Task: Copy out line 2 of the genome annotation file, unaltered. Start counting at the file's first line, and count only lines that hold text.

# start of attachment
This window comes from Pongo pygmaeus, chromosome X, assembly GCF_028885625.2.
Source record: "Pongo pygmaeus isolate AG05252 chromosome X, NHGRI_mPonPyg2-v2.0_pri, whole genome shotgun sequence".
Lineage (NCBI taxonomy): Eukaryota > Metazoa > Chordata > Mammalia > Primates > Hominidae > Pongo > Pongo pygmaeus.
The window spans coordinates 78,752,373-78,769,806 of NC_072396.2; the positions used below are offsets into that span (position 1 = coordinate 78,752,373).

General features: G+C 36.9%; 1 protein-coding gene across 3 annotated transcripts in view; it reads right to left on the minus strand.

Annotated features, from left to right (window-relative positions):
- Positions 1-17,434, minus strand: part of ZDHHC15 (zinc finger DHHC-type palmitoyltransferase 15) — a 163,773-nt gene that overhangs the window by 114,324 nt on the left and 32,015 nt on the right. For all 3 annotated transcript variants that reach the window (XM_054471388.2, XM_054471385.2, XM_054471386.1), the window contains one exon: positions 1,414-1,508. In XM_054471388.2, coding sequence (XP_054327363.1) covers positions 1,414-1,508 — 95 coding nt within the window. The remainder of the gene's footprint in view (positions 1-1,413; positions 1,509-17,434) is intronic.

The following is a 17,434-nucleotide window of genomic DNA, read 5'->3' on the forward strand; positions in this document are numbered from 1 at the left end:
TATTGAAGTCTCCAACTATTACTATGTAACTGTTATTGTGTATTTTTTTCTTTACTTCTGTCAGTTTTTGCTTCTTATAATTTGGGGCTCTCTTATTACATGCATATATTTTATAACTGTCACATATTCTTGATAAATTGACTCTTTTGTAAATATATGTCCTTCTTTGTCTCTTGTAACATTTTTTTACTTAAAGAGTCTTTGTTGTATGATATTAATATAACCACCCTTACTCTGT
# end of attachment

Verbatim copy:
Source record: "Pongo pygmaeus isolate AG05252 chromosome X, NHGRI_mPonPyg2-v2.0_pri, whole genome shotgun sequence".